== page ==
Suez Crisis 1956

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The Suez Crisis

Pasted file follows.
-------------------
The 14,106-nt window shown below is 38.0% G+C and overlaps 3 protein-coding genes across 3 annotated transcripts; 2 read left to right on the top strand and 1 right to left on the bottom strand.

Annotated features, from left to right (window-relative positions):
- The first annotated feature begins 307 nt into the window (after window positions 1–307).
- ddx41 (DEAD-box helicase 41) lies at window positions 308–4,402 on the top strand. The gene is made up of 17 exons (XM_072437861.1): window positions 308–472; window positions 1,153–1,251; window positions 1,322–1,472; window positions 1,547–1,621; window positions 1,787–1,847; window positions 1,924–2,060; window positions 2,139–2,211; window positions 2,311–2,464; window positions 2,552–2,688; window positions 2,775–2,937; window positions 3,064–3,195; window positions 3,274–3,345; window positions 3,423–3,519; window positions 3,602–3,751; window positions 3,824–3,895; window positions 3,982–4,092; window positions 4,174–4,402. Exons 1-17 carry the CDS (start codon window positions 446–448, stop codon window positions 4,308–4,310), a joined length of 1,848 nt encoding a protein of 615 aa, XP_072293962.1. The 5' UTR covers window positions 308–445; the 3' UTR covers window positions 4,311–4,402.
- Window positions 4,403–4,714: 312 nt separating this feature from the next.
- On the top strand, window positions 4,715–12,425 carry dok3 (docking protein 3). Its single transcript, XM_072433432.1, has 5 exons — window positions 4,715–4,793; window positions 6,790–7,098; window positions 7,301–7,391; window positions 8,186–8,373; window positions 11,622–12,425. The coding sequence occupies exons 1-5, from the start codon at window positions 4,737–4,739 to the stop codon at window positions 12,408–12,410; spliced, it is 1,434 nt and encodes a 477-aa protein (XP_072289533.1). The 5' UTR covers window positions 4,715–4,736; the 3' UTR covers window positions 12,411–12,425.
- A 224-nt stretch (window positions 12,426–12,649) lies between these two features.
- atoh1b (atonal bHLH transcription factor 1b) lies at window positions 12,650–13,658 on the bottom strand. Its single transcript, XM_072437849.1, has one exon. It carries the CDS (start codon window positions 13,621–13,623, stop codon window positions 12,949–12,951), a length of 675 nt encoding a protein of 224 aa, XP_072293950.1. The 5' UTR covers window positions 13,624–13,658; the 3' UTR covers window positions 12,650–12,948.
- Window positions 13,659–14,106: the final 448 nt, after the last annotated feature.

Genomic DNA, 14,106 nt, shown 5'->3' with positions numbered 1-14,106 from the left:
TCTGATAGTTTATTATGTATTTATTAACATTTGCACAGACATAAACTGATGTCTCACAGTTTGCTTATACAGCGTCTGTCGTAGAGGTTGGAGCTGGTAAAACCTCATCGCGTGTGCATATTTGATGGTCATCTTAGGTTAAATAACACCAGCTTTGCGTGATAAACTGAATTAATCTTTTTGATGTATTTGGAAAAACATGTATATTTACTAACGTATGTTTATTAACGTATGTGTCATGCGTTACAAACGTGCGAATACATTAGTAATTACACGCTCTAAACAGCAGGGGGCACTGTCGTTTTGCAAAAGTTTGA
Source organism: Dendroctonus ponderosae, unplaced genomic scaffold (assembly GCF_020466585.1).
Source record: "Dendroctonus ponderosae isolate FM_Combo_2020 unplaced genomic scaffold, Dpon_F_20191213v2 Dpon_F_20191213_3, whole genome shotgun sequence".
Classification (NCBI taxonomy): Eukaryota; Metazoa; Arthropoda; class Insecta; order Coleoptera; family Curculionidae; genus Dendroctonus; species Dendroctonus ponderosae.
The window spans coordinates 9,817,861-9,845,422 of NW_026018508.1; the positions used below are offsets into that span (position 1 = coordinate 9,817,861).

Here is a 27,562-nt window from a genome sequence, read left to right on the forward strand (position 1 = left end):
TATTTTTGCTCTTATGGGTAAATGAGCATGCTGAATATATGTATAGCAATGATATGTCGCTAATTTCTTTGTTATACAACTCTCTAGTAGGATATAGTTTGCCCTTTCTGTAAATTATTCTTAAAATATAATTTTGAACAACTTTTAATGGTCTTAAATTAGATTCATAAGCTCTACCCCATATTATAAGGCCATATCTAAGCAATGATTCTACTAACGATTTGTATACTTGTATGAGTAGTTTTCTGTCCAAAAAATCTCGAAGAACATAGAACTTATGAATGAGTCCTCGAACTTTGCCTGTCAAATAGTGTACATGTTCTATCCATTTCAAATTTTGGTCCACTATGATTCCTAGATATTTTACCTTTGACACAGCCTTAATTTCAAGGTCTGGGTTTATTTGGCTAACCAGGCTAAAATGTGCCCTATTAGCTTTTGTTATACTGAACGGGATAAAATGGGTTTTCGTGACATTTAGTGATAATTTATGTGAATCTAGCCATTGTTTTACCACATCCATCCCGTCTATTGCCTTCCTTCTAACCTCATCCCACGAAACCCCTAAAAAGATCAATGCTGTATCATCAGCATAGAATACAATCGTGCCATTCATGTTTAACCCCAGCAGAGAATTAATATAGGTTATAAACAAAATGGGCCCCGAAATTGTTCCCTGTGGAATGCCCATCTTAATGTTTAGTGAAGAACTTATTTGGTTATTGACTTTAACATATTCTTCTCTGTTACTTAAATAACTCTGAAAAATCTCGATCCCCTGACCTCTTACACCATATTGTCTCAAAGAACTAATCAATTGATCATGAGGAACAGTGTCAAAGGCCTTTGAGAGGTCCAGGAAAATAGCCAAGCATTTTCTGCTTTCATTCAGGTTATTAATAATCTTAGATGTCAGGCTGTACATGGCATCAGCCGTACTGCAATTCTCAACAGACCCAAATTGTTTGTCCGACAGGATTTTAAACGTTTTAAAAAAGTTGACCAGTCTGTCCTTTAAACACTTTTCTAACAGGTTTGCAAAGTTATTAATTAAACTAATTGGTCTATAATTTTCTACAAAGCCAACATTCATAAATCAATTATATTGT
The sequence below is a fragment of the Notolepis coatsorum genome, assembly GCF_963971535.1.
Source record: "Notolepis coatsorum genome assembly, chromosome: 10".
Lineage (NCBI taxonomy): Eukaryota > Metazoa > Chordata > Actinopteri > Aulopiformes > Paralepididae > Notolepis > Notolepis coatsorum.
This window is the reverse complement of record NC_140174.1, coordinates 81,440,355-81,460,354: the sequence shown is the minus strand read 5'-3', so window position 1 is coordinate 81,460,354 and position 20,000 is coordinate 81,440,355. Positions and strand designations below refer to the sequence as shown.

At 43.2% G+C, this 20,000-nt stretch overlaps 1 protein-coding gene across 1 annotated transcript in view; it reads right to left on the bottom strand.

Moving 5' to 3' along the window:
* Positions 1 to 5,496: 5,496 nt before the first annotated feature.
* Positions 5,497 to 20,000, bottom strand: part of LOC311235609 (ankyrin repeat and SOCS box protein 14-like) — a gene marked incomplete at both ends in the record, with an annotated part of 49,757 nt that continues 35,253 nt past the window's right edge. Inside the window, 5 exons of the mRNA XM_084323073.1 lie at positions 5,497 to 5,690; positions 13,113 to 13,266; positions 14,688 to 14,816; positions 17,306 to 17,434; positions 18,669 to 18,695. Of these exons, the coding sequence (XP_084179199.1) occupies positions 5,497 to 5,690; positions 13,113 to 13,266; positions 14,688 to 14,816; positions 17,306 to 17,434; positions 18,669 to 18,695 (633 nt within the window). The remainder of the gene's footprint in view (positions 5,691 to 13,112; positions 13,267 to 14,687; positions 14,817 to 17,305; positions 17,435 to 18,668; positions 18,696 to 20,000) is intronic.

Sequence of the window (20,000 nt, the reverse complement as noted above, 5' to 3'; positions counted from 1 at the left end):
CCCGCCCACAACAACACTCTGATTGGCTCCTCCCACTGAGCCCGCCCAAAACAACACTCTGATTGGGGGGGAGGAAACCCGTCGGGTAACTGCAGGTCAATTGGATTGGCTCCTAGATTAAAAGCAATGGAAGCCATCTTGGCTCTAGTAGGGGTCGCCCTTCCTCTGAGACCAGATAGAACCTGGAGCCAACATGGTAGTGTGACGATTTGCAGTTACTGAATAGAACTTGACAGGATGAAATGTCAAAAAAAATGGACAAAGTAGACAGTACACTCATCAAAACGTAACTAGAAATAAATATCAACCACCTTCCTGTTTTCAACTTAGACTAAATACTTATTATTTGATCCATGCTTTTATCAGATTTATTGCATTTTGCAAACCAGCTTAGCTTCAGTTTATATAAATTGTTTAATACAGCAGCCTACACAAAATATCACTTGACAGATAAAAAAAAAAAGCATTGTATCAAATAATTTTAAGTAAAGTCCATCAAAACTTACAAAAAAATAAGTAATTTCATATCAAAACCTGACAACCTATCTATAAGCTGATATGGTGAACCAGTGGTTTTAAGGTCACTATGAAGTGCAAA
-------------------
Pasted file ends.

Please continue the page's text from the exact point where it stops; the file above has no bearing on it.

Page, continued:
The reasoning for President Nasser’s nationalization of the Suez Canal, the crisis’s initiation, lies in the seventy-four years of Egyptian colonial and quasi-independent status, subject to the imperial whims of Britain. Britain conquered Egypt in 1882, in the midst of Europe’s “Scramble for Africa,” economically serving to fuel the industrial and commercial behemoths of Europe with raw materials.  Moreover, the Western literary voice of Rudyard Kipling had enabled the rise of “white man’s burden” colonialism.  As a result of these two factors, Britain not only swiftly and truculently drubbed Egypt, but maintained a forceful iron fist active in Egyptian affairs.  However, the combination of “white man’s burden” with a British decline gave way to both a backlash and the underpinnings of Egyptian nationalism, as seen in the Denshawai Incident of 1906.  Costly WWI and Britain’s austere economy in the aftermath proved a blessing for the Egyptians, who procured semi-independence under “Dominion of Britain” status.  However, semi-autonomy only whetted Egyptian appetites for freedom, as anti-British riots broke out in 1935 and 1946, both times at which imperial Britain was at its weakest, and thus perhaps most vulnerable to revolution.  Moreover, it is evident that frequent Western intervention during semi-independence soured Egyptian views toward the West, as Fascist Italy bombed the Suez Canal Zone in 1940, as both Axis and Ally razed Egyptian land at El Alamein in the 1941 “battle for oil,” and as Britain forced Egypt to reassemble a more pro-British government in 1942.  Plagued with a corrupt government, the bubble of the Egyptian public insurgency finally popped with the military coup of 1952, which deposed King Farouk and mantled General Naguib as president.  However, Naguib often clashed with his colleagues, and as a result was a perfect target for rival Nasser’s slanderous accusations.  And so, in the revolution of 1954, Nasser assumed the presidency, sweeping up his countrymen in a whirlwind of nationalism, officially severing colonial ties with Britain, thereupon implementing a spate of forward-looking, anti-western, leftist reforms.  Independence, the seed of “a New World Order,” had come to once-scrambled Africa.